Thursday, April 24, 2008

The Spine of the Nation can't Afford its Steel

The rising steel prices is a matter of concern for every industry. The first to feel the heat is unquestionably the Railways. The Indian Railways often quipped as the "Spine of the Nation",is probably moving into a swamp with many of its contractors threatening to stop further construction activities unless they were covered for the uncertainties pertaining to Steel prices.
Vendors who supply finished steel and other components used for manufacturing coaches and wagons, too, are walking out of contracts they had signed with the railway ministry.
Rising inflation has been precarious and has left everybody pondering for a solution. However,the price of steel has been rising faster than the overall inflation. The annual growth in the index for steel was almost four times the annual rate of inflation at 7.14%.
The result has not been sweet for the world's largest employer.The Indian Railways runs the risk of a major setback to its plans to ramp up freight capacity, which is currently operating at its peak, through a big step-up in capital expenditure. In the railway budget this year, minister Lalu Prasad had said that capital expenditure would be increased from Rs31,783 crore in 2007-08 to Rs37,500 crore in the current fiscal year. The railways has already started preparatory work to construct the dedicated freight corridor, a 2,700km railway grid that will connect Mumbai, New Delhi, Kolkata and Chennai. And then it all comes crumbling down like a cookie. Rumours are abound that there has also been a shortage of steel for rails, for completion of several projects that are underway.
Steel prices have a tendency of pulling up the prices of everything else. Being the backbone of the economy, the Railways will be forced to increase their freight charges if the steel prices don't cool off. Almost two thirds of the nations freight is carried by the Indian Railways. So the next time you find that milk prices have increased, you might have a reason to blame steel.


Sita said...

Yes. The rise in steel prices is a threat. However, I do not agree that it is the only reason for inflation in our country. Price rise of other commodities like cement can also be cited as a reason.

The main raw materials for steel are iron ore and coke. These are imported from countries like China.Steel companies claim the long-term contract prices for international coking coal have increased by more than 200 per cent, while iron ore prices have increased 300 per cent, and hence the price of steel.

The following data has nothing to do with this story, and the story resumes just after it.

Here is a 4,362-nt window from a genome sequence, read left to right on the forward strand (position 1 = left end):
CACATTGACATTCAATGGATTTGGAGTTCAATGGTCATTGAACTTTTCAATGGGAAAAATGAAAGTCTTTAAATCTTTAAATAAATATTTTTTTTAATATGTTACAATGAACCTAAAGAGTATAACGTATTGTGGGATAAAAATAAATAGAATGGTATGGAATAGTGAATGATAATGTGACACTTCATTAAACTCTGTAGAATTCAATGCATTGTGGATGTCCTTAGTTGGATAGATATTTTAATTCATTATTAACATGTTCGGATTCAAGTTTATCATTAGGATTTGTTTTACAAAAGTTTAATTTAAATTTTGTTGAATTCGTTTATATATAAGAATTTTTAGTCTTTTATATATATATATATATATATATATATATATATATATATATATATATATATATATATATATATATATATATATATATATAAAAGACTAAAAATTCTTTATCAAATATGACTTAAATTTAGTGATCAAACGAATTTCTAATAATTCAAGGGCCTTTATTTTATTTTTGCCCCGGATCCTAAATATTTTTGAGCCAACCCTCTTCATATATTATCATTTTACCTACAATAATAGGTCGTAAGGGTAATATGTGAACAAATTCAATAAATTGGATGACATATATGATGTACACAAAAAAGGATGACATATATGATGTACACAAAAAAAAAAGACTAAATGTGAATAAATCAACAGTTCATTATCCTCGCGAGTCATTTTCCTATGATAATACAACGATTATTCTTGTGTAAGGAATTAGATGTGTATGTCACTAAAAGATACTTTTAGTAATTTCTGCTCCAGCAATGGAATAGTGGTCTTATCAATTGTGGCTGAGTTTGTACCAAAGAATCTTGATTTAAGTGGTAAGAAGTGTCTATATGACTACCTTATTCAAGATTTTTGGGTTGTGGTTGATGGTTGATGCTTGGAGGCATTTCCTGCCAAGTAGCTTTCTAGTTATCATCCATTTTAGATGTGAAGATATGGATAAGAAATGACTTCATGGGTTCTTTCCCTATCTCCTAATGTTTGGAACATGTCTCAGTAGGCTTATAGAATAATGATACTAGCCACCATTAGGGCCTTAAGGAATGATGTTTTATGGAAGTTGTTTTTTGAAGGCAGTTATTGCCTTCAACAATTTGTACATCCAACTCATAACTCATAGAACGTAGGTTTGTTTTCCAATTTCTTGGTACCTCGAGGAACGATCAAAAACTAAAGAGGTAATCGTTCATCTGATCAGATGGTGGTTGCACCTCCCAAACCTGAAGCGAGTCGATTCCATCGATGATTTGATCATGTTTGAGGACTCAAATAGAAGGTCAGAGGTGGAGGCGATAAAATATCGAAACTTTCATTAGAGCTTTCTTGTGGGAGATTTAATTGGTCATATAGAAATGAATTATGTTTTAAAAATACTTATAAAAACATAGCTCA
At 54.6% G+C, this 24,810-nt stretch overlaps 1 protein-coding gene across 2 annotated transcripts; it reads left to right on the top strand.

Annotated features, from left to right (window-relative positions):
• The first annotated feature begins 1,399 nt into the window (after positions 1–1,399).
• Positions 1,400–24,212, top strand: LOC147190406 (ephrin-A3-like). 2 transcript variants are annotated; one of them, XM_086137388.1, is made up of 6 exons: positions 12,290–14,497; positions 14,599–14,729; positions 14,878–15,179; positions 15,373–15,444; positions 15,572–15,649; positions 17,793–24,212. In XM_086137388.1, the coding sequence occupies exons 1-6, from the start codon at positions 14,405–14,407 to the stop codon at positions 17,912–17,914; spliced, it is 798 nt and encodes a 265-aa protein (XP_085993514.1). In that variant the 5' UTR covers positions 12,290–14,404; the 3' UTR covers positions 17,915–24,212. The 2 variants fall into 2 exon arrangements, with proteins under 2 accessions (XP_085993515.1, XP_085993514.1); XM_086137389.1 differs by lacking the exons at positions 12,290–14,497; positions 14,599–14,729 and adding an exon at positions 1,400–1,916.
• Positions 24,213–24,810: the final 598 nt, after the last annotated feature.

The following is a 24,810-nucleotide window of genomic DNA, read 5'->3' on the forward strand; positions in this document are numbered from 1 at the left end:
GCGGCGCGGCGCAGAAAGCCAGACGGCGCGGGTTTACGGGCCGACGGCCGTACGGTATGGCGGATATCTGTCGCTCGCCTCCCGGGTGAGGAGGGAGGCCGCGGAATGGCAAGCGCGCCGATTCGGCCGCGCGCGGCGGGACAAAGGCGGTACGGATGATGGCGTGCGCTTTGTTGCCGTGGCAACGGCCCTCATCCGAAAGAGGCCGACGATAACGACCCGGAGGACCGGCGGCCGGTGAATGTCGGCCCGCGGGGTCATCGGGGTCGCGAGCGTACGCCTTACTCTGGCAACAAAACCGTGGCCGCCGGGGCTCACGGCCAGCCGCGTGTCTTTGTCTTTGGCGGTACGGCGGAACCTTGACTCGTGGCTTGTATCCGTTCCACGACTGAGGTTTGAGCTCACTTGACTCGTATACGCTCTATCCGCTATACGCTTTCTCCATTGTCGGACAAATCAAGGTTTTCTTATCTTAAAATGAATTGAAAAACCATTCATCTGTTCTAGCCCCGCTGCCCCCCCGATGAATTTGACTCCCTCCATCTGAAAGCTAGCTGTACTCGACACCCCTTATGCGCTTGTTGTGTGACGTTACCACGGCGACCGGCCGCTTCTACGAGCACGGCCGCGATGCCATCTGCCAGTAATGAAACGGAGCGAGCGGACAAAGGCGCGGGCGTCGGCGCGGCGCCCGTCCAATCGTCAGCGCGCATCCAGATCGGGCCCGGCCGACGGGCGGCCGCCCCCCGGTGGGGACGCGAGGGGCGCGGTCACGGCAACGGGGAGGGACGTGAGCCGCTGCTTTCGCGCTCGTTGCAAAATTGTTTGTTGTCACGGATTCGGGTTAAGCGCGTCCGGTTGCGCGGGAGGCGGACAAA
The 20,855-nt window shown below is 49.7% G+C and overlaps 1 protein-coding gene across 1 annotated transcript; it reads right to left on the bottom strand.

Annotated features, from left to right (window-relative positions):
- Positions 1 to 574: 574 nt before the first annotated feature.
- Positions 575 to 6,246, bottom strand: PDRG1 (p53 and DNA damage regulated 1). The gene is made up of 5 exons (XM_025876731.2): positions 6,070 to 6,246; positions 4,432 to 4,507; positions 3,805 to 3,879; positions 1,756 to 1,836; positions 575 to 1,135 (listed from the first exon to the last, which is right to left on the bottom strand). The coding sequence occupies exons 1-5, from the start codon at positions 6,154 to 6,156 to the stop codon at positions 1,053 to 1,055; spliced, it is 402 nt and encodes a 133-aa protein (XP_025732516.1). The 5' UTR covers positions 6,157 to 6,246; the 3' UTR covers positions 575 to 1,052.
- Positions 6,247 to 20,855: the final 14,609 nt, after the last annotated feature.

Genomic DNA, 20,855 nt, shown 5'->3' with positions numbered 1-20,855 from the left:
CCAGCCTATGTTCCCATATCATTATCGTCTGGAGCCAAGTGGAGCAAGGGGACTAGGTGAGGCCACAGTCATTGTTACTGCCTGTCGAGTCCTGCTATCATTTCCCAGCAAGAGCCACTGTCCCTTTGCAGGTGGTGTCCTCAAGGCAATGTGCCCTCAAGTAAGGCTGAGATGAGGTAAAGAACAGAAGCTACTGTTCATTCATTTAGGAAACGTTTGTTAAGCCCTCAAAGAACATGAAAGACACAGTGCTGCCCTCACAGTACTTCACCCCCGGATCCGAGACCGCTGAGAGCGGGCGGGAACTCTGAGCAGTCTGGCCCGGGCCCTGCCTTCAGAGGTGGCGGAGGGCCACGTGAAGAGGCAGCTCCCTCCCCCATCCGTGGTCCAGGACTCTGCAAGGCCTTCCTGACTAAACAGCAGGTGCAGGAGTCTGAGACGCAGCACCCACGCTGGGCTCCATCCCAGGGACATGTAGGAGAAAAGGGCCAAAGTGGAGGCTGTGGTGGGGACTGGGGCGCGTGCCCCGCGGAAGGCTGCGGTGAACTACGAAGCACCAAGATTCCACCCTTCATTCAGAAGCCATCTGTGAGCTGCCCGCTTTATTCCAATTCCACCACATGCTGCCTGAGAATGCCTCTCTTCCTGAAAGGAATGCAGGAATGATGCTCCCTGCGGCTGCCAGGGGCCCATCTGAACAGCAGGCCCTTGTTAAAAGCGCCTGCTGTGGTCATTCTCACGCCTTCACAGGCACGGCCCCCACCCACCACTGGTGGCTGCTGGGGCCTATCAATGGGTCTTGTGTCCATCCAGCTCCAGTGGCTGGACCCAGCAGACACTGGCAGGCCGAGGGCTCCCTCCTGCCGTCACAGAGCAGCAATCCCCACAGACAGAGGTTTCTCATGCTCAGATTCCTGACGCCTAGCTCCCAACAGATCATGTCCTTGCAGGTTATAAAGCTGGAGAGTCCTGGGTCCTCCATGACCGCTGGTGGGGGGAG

Pig iron producers have now started blending domestically produced metallurgical coke with the imported variety in the proportion of 70:30, which has helped to contain the prices to some extent.

Govt has taken many steps to keep a check on steel prices. Some of them include the removal of import duty, increasing export duty to 10% for this alloy and even re- classifying steel as an essential commodity. There is even a proposal of imposing an ad valorem export duty on iron ore!

The railways, who also seem to be affected due to the uncontrolled rise of steel prices, have offered to help contain the prices by decreasing the freight charges of iron ore. Railways is planning to bring iron ore back to lower tariff category of 170 from the present 180. The move is expected to soften steel prices. A fortnight ago, the Railways had increased freight rate for iron ore 5-6% by reclassifying it into class-180 from class-170. It would now just revise its one-month-old decision that was announced in the midst of rising inflation and bring back iron ore under the class 170. Apart from iron ore, the Railways may also consider lowering freight on finished steel, a move that may directly benefit consumers.

There is also a rumour that the steel companies are engaged in cartels, which they strongly deny.

Laloo had planned a lot for the railways. For it to become a reality and not remain as a dream, these stringent measures have to be taken. Else his idea of reducing railway fares will no longer be a reality and we might end up paying more instead :)

Ganesh Nayak Ullal said...


Sometimes the comment section is more interesting and informative than the blog post itself. :)

Krishna Prashanth said...

I agree with Ganesh, and am still wondering if I should keep my posts small enough to allow more space and coverage area for comments. ;-)

Sita said...

Your posts are so interesting that it triggers the readers to write more about the subject, which may sometimes exceed the size of the blog itself!! :)

Thanks Ganesh!!!! :):)

Panduranga Kharvi said...

I am sensing some danger over here!!!. I always read the news paper from last to first page . And blogs from comments to blog spot , just to know if i can comment stright away . " Expressing ideas on other expense". If comments turns bigger then its.... WRONG.
Comments should be one sentence or objective type answer as all universities recommends . Man i am lazy enough to start another campain for that and do something on that . Here few suggestions
1. Write multiple comments
2. Make it as extension of your blog spot - its as an extension.
3.Comments can refer to some article like page no 271 of that book or
4.Write down in the disclaimer /foot note that comments above 3 lines or 30 words are not accepted. (after this only)
5.Keep writing as much blogs as possible so people are left out with only the words good and intresting and can add meaningful.

Keep it up ..

Panduranga Kharvi said...

In histroy no statue is erecited in the name of the critic's . Keep write and share your views.